Contrast with the books where things can be filled in, and questionable elements can be dismissed as Katniss' POV.
And yeah, Twelve is definitely an outlier that skewed Katniss' perspectives as to population standards.
... But I digress.

Now... how would infrastructure in Panem be like?
All in all, trains would dominate. Even more than hovercraft, which are implied during the bombing to actually be lower in capabilities to 21st century aircraft (barring cloaking and possibly shielding tech).
On that level, it wouldn't be strange for military vehicles to be carried on those transports. However, the way the scene is shot does imply that they drove in.

It'd probably be simpler to integrate power and communications lines into the lines (which would be largely be straight-shots as it'd be be easier for high speeds; on that note, despite the mention of "refueling", high speed trains are electric rolling stock).
On that note, communications would be limited around the ground lines. Ie there'd be wireless tech, but it'd simply be radio or like wifi that'd fizzle if you go into the wilderness.

So you get a hub-and-spoke element.
For the industrial cities, everyone would be concentrated in the cities. Zero development in the wilds of the respective districts (I do picture for ease of political demarcation, districts do touch on maps; when it comes to inhabited areas though, it'd be much more patchwork)
For the ag districts, you would likely have roads that go out a ways; however, they'd all go to the nearest train station instead of a highway to the Capitol.
Like you say, most highways would fall by the wayside; though it's likely that high speed rails would follow the path of the interstates due to the nice grade given.

Oh, and I don't think it'd be out of the question for D9 to actually fill its borders, as grain can be taken care of with minimal density due to mechanization. Same goes for D10, though in this case due to size of ranches.
In contrast, I imagine that D11 is one of the most populous districts, but the nature of the crops means that usable land would be more concentrated.
Related, one nice side effect is that there wouldn't be a concern of water pressure; be it aquifers or runoff pollution.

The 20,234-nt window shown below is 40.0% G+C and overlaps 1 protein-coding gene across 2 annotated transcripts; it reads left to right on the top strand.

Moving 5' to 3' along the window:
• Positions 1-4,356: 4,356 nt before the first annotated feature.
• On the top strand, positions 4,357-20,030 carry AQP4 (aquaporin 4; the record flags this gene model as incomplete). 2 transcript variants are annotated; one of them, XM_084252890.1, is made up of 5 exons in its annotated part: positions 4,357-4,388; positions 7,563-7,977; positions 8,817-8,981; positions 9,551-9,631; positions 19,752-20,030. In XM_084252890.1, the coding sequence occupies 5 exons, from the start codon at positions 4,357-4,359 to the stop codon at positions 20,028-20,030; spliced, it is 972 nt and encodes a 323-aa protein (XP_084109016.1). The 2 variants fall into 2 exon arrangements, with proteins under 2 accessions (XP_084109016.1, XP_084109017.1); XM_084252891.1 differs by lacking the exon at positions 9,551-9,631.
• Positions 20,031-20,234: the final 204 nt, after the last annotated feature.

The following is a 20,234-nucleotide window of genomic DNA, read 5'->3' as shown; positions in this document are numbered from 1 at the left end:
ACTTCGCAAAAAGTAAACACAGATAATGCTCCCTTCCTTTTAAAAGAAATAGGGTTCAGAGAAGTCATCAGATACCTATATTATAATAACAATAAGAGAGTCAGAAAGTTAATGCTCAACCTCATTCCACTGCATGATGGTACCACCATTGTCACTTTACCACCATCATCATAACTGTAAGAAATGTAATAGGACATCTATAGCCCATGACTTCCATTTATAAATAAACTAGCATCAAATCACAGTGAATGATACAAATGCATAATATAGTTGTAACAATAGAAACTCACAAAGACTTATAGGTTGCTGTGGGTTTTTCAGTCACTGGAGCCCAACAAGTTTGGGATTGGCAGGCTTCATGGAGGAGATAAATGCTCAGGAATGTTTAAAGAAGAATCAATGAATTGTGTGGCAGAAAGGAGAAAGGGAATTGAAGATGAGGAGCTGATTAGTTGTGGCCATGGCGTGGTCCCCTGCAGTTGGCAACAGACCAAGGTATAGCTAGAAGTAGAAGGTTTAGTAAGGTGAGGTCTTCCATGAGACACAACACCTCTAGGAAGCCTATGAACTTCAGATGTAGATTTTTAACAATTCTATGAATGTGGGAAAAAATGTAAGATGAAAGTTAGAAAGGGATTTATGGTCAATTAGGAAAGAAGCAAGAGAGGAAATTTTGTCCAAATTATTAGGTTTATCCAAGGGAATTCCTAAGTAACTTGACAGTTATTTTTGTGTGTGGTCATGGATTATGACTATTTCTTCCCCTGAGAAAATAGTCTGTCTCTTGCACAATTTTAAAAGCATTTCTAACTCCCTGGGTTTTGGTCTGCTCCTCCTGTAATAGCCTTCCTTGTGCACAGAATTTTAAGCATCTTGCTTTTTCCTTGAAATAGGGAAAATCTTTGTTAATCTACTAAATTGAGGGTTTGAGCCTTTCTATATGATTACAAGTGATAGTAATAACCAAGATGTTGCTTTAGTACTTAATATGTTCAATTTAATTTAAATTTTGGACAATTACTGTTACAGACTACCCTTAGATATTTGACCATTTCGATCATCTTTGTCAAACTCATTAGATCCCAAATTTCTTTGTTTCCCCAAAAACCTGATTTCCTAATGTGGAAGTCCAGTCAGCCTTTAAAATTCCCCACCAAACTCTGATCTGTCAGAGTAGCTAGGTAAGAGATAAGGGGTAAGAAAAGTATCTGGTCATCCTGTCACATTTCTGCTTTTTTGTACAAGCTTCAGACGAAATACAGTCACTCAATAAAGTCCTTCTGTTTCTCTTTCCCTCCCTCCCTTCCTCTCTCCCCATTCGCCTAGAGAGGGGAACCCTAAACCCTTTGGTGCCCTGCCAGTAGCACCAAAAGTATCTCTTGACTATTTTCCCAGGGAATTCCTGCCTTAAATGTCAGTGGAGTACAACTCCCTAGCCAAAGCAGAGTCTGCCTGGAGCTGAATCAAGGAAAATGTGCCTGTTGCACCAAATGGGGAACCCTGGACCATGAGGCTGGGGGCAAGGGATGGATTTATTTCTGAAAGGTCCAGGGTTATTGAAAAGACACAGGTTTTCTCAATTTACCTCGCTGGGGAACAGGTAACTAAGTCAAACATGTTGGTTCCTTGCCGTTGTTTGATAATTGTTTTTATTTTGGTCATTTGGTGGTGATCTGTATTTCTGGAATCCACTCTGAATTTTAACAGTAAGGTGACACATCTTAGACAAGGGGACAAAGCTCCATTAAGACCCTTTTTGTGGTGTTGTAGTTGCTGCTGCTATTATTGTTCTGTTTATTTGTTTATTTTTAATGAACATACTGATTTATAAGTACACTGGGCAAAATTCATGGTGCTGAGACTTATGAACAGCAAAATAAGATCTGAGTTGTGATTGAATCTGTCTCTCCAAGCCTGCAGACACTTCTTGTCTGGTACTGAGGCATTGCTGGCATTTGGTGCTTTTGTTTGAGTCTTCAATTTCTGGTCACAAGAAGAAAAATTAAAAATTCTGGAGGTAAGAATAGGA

Does that rambling make sense?

-- FFR
From: (Anonymous) Date: January 14th, 2017 01:22 pm (UTC) (Link)
On a fun note, I picture Carolina Parakeets and Passenger Pigeons in the air of D12.

-- FFR
Tracy Wood From: Tracy Wood Date: January 16th, 2017 04:01 am (UTC) (Link)
Not only did we see the new peacekeepers arrive in D12 in trucks, but in MJ1 Gale says they left in them before the bombing. I assumed when I read the books that they arrived by train or maybe hovercraft.

If they didn't have satellites, it seems like they would have to have some kind of large antenna to pick up the Capitol broadcasts. Which would then be wired to the homes. And not have individual antennae on each house. One thing I've speculated on is each home's TV might be bugged. So the government could spot check for seditious conversations.

Other things that don't add up. How did they heat their houses in D12. Electricity was spotty. They were not officially supposed to go to the forest for wood. I guess coal was just something else that had to be bought. And if it was a choice between starving to death and freezing, that was just tough. I don't think the book said anything other than Katniss telling Rue that they couldn't get as much coal as they wanted. When she erroneously assumed that D11 got as much food as they wanted.

Speaking of population. Did you ever have an idea of how may out district people there was supposed be? In your fictional interpretation of a work of fiction. LOL.

One thing the movies did get right. When they go to D11 on the victory tour. That fence really drives the point home that for all intents and purposes it is exactly what it looks like, a forced labor camp.

Edited at 2017-01-17 01:04 am (UTC)
From: (Anonymous) Date: January 17th, 2017 11:27 pm (UTC) (Link)
Did you abandoned the Neville fanfic? :(
fernwithy From: fernwithy Date: January 18th, 2017 06:12 am (UTC) (Link)
No. I got ill this week, but I'm most of the way through chapter 6.
From: (Anonymous) Date: May 24th, 2017 01:01 am (UTC) (Link)

Jumping in a little late here, but..

What a great question- why would the Capitol use outdated equipment that runs on a fuel that is difficult to obtain and goes bad quickly?

I think you've ignored an important point- why do we never see gas-powered vehicles until the third movie? Perhaps the use of vehicles could be considered a scare tactic? Bear with me here for a second:

If rail and hovercraft are the only forms of transportation that the districts know about, in a revolt, rebels are likely to guard the rail stations and open areas. Because they don't know about the existence of gas-powered vehicles, they would have no way (and no time) to prepare for massive land vehicles holding troops. Similar to Hitler's Blitzkrieg tactic, the Capitol troops could roll in quickly enough to catch the districts off guard using vehicles they have never seen for and aren't prepared to defend against.

Gas powered vehicles have their downsides, but military vehicles are generally all-terrain, and it would make sense to use when invading a District with infrastructure as poor as 12 has. Maybe they've had a lot of experience doing this in 11?

Just a thought by a passing stranger arriving far too late...